Documentary films are often at their most powerful when they offer us a glimpse of a different world. That world might be a place (like, for example, the rock face of El Capitan shown in Free Solo) or an experience that, otherwise, we would never know.
Of course, we can never really know what it is like to be in another person’s shoes. However, even the smallest peak into their world can help us become better informed and more understanding about the lives of others.
Nowhere is this more important than when considering the impact of war. Civilians are often confronted with complex moral and ethical questions about combat - questions that are challenging to answer when you have had no military experience.
However, documentaries like the seven listed below give us important insights that can help us to understand these extremely complicated issues and experiences.
Father Soldier Son
Father Soldier Son is a deeply moving, powerful and thought provoking documentary about the reality of being in the military - in good times and in bad. Following Brian Eisch - a former platoon sergeant - and his two young sons for almost a decade, Father Soldier Son traces the long term effects of military service on a family.
Restrepo follows a US platoon into the Korengal Valley - a location that was considered to be one of the most dangerous places in Afghanistan. Over the course of 15 months, filmmakers Tim Hetherington and Sebastian Junger (author of The Perfect Storm) lived with the unit and shadowed their every move.
Restrepo doesn’t explore the politics involved in the situation or the rights or wrongs of the Afghanistan war. Instead, Hetherington (who later tragically died on his way to hospital after being hit by shrapnel from a mortar blast in the Libyan city of Misrata) and Junger wanted to portray the experience of combat - the boredom and the fear - through the eyes of the soldiers themselves.
After the Taliban were removed from power in Afghanistan in 2001, it was left to the International Security Assistance Force (ISAF) to try to stabilise the country. However, as we now know all too well, this was no easy task.
In 2009, director Janus Metz and cameraman Lars Skree accompanied a platoon of Danish soldiers to Armadillo, a combat operations base in southern Afghanistan. For six months, often while under fire, they filmed the young soldiers fighting the Taliban in a hostile and confusing environment. The footage is incredibly insightful… and disturbing.
They Shall Not Grow Old
Peter Jackson’s powerful film, They Shall Not Grow Old, is a deeply moving and utterly gripping first hand account of day-to-day life in World War One. Using state of the art technology to restore original archival footage (which, of course, is now more than 100 years old), the documentary brings to life the people who can tell this story best - the men who were there.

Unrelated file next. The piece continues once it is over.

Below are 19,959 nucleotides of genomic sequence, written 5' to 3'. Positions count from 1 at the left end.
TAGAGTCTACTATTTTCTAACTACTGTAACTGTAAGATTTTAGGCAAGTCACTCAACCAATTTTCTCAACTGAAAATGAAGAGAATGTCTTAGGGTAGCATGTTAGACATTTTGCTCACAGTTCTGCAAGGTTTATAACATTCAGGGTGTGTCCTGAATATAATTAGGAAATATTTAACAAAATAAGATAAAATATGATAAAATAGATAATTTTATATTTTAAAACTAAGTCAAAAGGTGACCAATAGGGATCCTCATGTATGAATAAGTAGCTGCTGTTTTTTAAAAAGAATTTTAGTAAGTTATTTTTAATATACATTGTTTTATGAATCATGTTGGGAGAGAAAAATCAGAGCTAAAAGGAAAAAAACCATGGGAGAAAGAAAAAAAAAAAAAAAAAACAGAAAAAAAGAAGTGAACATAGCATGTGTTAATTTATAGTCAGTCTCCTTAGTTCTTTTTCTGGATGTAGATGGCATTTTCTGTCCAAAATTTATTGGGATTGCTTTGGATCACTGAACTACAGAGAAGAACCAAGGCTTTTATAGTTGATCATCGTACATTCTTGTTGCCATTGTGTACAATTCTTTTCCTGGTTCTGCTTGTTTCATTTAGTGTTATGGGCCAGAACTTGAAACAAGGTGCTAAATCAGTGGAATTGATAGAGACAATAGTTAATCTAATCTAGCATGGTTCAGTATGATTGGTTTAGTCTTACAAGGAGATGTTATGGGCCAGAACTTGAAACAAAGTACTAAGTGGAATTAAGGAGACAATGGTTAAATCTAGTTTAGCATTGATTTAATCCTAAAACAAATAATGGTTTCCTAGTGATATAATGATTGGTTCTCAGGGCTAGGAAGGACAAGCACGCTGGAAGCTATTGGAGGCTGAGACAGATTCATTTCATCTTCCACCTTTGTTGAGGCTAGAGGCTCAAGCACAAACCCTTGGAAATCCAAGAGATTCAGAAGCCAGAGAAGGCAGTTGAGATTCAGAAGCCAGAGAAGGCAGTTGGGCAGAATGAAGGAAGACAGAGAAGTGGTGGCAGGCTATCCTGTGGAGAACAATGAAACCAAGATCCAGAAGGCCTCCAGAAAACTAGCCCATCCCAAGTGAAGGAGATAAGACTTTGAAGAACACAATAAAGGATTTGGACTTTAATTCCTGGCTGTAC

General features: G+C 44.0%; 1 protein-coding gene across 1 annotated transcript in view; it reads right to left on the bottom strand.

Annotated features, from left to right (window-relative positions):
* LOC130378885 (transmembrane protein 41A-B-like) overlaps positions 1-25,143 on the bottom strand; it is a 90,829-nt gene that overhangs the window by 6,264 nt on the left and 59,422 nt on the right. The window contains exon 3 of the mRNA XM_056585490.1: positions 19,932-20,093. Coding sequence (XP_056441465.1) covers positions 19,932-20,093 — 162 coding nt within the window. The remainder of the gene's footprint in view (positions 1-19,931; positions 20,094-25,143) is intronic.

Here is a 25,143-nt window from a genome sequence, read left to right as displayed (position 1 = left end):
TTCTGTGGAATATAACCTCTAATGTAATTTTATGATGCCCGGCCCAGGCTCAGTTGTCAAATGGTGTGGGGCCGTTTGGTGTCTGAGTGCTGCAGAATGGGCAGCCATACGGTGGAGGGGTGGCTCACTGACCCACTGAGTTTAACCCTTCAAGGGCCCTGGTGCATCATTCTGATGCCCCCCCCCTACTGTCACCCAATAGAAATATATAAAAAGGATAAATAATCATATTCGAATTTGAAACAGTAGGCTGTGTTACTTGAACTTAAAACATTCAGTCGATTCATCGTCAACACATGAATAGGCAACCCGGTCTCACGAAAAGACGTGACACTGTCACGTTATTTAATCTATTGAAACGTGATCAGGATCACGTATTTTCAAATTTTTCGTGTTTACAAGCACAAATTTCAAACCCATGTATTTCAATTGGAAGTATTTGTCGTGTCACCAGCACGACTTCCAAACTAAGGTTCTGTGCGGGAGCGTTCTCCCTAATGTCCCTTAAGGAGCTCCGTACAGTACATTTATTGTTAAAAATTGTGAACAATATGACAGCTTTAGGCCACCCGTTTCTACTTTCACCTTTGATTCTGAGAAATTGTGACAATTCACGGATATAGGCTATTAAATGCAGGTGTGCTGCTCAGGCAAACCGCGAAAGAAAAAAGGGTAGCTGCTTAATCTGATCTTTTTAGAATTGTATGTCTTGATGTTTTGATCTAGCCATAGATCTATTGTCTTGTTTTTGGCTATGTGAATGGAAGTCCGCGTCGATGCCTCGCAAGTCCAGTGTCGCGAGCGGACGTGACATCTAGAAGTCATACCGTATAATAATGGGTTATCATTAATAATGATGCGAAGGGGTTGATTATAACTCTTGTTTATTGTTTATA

For Sama isn’t the first documentary that I have watched about the devastating conflict in Syria. Over the last few years, there has been a steady influx of films - including The White Helmets, City Of Ghosts and Last Men in Aleppo - depicting the war and the battle for Aleppo.
However, Waad al-Kateab’s documentary is the one I feel will stay with me the most.
For Sama’s mix of powerful journalism and intimate storytelling makes this film an unforgettable experience. The documentary offers both an uncompromising and important account of life in Aleppo between 2012 and 2016 and immersive access to a family under siege.
Taxi To The Dark Side
In 2002, US soldiers occupied war-torn Afghanistan. Tensions were high and violence was commonplace. At a checkpoint, a young Afghan taxi driver called Dilawar was arrested along with his passengers. They were believed to be suspects in a Taliban rocket attack.
Dilawar was taken to Bagram Air Base where he was confined in a solitary cell. He was then chained, sleep deprived and subjected to a series of brutal beatings and torture from the US soldiers on duty.
Five days after his arrest, Dilawar died.
Taxi To The Dark Side is an unquestionably tough watch - revealing the ugly face of war. The images we see, the reenactments we watch and the stories we hear (from an impressive number of the soldiers involved) are horrific. The stories stay with you long after the film has concluded. As they should.
The Fog Of War
The Fog Of War tells the story of Robert S. McNamara - a man who rose from humble origins to reach the heights of political power. In Errol Morris’s iconic and Oscar winning documentary, McNamara recounts the key chapters - both personal and professional - in his life.
Morris encourages McNamara - at the time aged 85 - to discuss many themes central to war and politics. These include questions about the moral justification of violence in war, how to avoid the escalation of a conflict, why things can go so very wrong and how to deal with different personalities in politics.
Over To You...
What do you think of the films on this list? What documentaries would you add?
Let me know in the comments section below or over on Twitter. You can find me @500DaysOfFilm.